Jumpy, Royal Court, London
Painfully funny portrayal of a woman on the verge of a breakdown
Monday 24 October 2011
Set in the repressed 1950s, Mike Leigh's latest play, Grief, dramatises the tension between a mother and her 15- year-old daughter.
The tight, festering disputes there are over duffel coats, permission for a glass of sherry before dinner, the swotting schedule for O levels. Though it ends in disaster, it all looks a doddle by comparison with the equivalent present-day relationship in Jumpy, April De Angelis's wincingly funny new play at the Royal Court. But then, as the heroine remarks, we live in a culture that subjects teenage girls to a constant bombardment of images of air-brushed, hyper-sexualised women. No wonder they feel that they "have to be sexual to be human".
Hilary (excellent Tamsin Greig) once protested at Greenham Common but now, as a 50-year-old middle-class mother with a shop-owner husband, her campaigns for change are inclined to be concentrated on her stroppy daughter, Tilly (Bel Powley), who dresses like a tart and is discovered to be having sex with her boyfriend (likewise 15). Tilly's hormonal surge and undisguised contempt for maternal concern coincides with Hilary's grieving for her own lost youth, her worry that the cuts will axe her job with a reading support unit, and the splintering – as she and her husband struggle to deal with teenage precocity and pregnancy – of a marriage that had latterly been held together by habit.
Adroitly directed by Nina Raine, the play is an ebullient mix of broad comedy and subtler intuitions and it continually makes you writhe with recognition. Hilary's unreconstructed belief that a woman should know what she actually wants and not just crave male validation is wittily contrasted with the outlook of the other females in the play. To Tilly, who's never heard of the Berlin Wall but knows everything about "vagina neck", that position is meaningless. Man-hungry, envious of the young and desperate to revive her flagging theatrical career, Doon Mackichan's slapstick Frances has convinced herself that her terminally embarrassing burlesque routines count as "post-feminist irony". Meanwhile, the mother of Tilly's deflowerer (all embattled, gorgon-glare in Sarah Woodward's droll portrayal) proves to be a monster of manipulative double standards, insisting that, where unwanted teenage pregnancy is concerned, it's the boy who pays the higher price.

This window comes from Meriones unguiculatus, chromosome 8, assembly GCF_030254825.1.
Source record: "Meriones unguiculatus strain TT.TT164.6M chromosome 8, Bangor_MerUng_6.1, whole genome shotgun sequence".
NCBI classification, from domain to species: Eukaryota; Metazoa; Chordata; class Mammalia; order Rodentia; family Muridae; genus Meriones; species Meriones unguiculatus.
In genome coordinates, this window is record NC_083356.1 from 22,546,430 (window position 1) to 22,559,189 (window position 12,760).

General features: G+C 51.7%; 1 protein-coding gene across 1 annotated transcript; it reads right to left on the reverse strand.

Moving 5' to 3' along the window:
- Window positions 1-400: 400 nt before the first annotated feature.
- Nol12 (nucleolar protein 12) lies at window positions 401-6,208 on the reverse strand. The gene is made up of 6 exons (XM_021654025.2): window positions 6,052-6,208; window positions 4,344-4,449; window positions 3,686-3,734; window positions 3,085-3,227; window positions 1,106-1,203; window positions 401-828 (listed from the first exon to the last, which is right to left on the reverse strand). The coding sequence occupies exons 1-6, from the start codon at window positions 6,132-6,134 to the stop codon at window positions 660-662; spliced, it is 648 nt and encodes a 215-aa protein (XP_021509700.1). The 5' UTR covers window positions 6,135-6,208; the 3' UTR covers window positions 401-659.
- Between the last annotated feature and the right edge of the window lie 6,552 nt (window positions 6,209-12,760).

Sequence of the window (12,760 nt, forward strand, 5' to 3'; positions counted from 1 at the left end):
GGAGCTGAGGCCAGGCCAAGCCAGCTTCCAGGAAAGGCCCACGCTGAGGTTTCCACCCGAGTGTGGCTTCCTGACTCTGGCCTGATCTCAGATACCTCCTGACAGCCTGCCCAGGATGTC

Greig is terrific in the central role – effortlessly shifting between the comedy of deadpan, incredulous exasperation and movingly understated, wrung-out grief.
To 19 November (020 7565 5000)
interviewThe producer and activist, Trudie Styler, whose film 'Filth' is up for five film awards, is tapping into the industry's neglected female talent
interviewHer estate has become the nation's glossiest food empire
theatreTheatre's hitmaker Daniel Evans on 'Oliver' and bringing 'The Full Monty' to the stage
food + drinkMichelin-starred Tom Sellers on being this year's hottest property
tvParents (and kids) rejoice! A new wave of fantastic family entertainment is here
booksGeese, gorillas, grandads... and growing up
food + drinkHow one grocery e-tailer is gearing up for the Yuletide rush
food + drink
travelFor broadcaster Mishal Husain, a long-haul Club Med holiday was a chance for her family to explore its sense of 'zen' and 'animation'
Arts & Ents blogs
The 50 Best Christmas songs: Bells continue to ring for the Pogues' 'Fairytale of New York'
Sherlock series 3: Benedict Cumberbatch and Martin Freeman provide teasers for the biggest comeback in British television
Miley Cyrus, Robin Thicke and Lady Gaga attacked by Noel Gallagher in 2013 music rant
Back in Black (Sabbath): On the comeback trail with Ozzy Osbourne and crew
Back from the dead? Family Guy's Brian Griffin 'to make a comeback' after fan petition
- 1 Hundreds arrested as Canadian police smash worldwide paedophile ring
- 2 Sherlock series 3: Benedict Cumberbatch and Martin Freeman provide teasers for the biggest comeback in British television
- 3 Why Barcelona chose Everton to educate their latest prodigy
- 4 Mass murder in the Middle East is funded by our friends the Saudis
- 5 Japan cracks down on leaks after scandal of Fukushima nuclear power plant
- < Previous
- Next >